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I know that there are proofs that a fully faithful and essentially surjective functor realises an equivalence of categories. There are hints how to prove that e.g. here and here.

However, I made up an example that seems like a counter-example to that statement and at the moment I just can not spot my (probably trivial) mistake, so please help me to point it out.

The example is as follows: Consider the following diagram: enter image description here

and take $A$ and $B$ to be objects of category $\mathcal{C}$. Let them be sets where $A$ has 3 elements and $B$ has 2 elements and let $\phi$ send these 3 elements to only one element of $B$ and let $\psi$ send the 2 elements of $B$ to one of the elements of $A$.

Now let $C$ be the object of category $\mathcal{C}_2$, let it also be a set with one element and let the functor $F$ send the objects and arrows as indicated below the diagram.

Is there already an error in this construction? If not, one can show that $F$ is fully faithful and essentially surjective:

A functor is said to be faithful/full iff for every $A,A'\in\mathcal{C}$, the induced map $F:\text{Mor}(A,A')\rightarrow\text{Mor}(F(A),F(A'))$ is injective/surjective.

This is the case because there is always exactly one morphism from any object $A\in\mathcal{C}$ to any other object $A'\in\mathcal{C}$ which can then be mapped to the identity.

A functor is said to be essentially surjective iff for every object $C$ in $\mathcal{C}_2$, there is an object $A\in\mathcal{C}$ such that $F(A)=C$.

This is true too by definition of $F$. However,

A functor $F:\mathcal{C}\rightarrow\mathcal{C}_2$ is said to realise an equivalence iff there is a functor $G:\mathcal{C}_2\rightarrow\mathcal{C}$ such that $F\circ G\cong 1_{\mathcal{C}}$ and $G\circ F\cong 1_{\mathcal{C}_2}$.

Now I do not see which functor could be constructed to show the equivalence because if $G$ sends $C$ to $G(C)=A$, then $G(F(B))=A$ and $A$ is not isomorphic to $B$. The same holds if $G(C)=B=G(F(A))$.

What is it that I do not take into consideration properly? Thank you.

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    $\begingroup$ Hint: There is only one morphisms from $C \to C$, but there are multiple morphisms from $A to A$ (such as $\psi \circ \phi$ which is not the identity). $\endgroup$ Nov 7 '17 at 19:06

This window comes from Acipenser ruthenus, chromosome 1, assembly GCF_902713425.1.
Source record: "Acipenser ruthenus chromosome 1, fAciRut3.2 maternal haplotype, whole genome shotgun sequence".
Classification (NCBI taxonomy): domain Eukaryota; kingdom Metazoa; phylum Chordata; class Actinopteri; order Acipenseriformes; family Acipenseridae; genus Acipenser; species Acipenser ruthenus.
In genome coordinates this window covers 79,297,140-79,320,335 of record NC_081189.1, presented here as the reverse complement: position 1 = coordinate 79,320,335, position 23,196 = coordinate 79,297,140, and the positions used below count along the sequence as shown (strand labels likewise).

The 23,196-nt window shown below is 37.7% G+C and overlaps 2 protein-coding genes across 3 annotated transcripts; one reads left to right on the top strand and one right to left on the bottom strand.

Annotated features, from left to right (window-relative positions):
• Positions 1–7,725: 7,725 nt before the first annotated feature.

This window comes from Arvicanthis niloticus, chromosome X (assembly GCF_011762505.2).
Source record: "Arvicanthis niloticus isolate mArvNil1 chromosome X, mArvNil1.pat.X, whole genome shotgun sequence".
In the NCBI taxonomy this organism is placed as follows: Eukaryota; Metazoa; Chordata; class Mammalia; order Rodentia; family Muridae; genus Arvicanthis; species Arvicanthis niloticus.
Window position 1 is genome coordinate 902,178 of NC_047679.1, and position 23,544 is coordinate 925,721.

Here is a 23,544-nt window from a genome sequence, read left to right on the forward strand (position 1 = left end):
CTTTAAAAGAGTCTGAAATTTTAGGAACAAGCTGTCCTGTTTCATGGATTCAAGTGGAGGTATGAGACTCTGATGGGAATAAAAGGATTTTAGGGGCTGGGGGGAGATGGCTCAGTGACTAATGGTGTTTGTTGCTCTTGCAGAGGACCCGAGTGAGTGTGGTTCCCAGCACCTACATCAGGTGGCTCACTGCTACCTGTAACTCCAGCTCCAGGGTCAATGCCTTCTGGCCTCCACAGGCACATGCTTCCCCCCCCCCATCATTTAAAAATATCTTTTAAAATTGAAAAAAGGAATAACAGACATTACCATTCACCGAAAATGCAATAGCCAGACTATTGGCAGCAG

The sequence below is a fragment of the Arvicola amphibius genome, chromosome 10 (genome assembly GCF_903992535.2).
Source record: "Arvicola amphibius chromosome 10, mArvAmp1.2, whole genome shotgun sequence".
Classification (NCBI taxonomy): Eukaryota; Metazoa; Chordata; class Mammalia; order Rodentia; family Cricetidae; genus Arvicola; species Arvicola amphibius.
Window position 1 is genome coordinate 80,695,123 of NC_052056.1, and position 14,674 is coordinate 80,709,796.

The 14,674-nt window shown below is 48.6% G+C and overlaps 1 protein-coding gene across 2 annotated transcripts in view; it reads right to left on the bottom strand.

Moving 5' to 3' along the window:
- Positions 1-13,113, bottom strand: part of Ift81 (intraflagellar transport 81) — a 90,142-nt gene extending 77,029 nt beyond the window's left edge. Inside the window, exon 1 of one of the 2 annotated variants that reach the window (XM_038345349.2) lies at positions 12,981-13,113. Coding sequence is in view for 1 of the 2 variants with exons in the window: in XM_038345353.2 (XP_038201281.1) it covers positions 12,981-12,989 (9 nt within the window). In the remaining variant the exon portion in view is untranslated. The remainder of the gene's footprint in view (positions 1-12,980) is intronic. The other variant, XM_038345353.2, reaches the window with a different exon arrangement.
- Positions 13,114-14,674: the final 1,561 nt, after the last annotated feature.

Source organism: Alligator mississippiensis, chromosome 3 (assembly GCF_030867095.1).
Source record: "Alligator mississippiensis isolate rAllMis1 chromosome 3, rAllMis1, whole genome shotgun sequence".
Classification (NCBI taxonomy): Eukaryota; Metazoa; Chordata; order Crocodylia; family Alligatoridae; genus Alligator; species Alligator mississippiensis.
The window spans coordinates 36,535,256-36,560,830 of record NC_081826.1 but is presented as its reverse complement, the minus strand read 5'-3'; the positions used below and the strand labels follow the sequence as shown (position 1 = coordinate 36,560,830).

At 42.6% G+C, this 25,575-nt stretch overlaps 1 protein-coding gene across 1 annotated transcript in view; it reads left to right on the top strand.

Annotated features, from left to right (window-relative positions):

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    $\begingroup$ Ouh...one could consider the composition of $\psi\circ\phi$ as additional maps from $A$ to $A$. Ouh man, thank you, that is it! $\endgroup$
    – exchange
    Nov 7 '17 at 19:09
  • $\begingroup$ @user45878 Haha, I knew it was trivial, sometimes the forest is hidden behind the trees. Okay, if you want, you can post it as answer or do you think I should delete the question altogether? $\endgroup$
    – exchange
    Nov 7 '17 at 19:10
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    $\begingroup$ @exchange It's a well-posed question, so I'd suggest you write a quick answer for completeness. $\endgroup$
    – Hanno
    Nov 7 '17 at 19:22
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Okay, the thing I had not taken into consideration properly was that composition of maps away from an object and back to an object can ultimately be viewed as maps from that object to itself, too.

For example, $\psi\circ\phi$ sends the 3 elements of the set $A$ to a single element of $A$ and is therefore an additional element of $\text{Mor}(A,A)$ which means that the functor $F$ is not faithful anymore because it sends $F(\psi\circ\phi)$ to $F(\psi)\circ F(\phi)=id_{C}$.

As a result, there shouldn't be any equivalence and the example turn out to satisfy the theorem that a functor realises an equivalence iff it is fully faithful and essentially surjective.

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A delayed answer, but it is perhaps good to set the record straight on this question. In short: yes, $F$ is an equivalence of categories and $A$ is indeed isomorphic to $B$.

In your answer, you seem to suggest that the morphism $\psi \circ \phi$ is different from $\operatorname{id}_A$. However, I don't think it is: the four arrows are probably the only four morphisms the category has and the composition of $\phi$ with $\psi$ should give the identity on $A$.

With this interpretation of the example, the functor $F$ is both essentially surjective and it is fully faithful, precisely because of the reasons you mention.

This is not a contradiction, because the functor $F$ is indeed an equivalence. There are two choices for an inverse $G$, of which one is the one you gave: $G(C) = A$, $G(\operatorname{id}_C) = \operatorname{id}_A$. As you point out, $G(F(B)) = A$. But note that $A$ is isomorphic to $B$ via $\phi: A \to B$ with inverse $\psi: B \to A$! So $G \circ F$ is naturally equivalent to the identity on the category $\mathcal{C}_1$! Also clearly $F \circ G$ is equal to the identity on $\mathcal{C}_2$, so $G$ is an inverse of $F$ and thus $F$ is an equivalence of categories.

On a final note, let me remark that your definition of essentially surjective is not quite correct. A functor is said to be essentially surjective iff for every object $C$ in $\mathcal{C}_2$, there is an object $A \in \mathcal{C}_1$ such that $F(A)$ is isomorphic to $C$! It is important that $F$ does not have to be strictly surjective on objects! For example, the functor $G: \mathcal{C}_2 \to \mathcal{C}_1$ is essentially surjective, even though it is not surjective.

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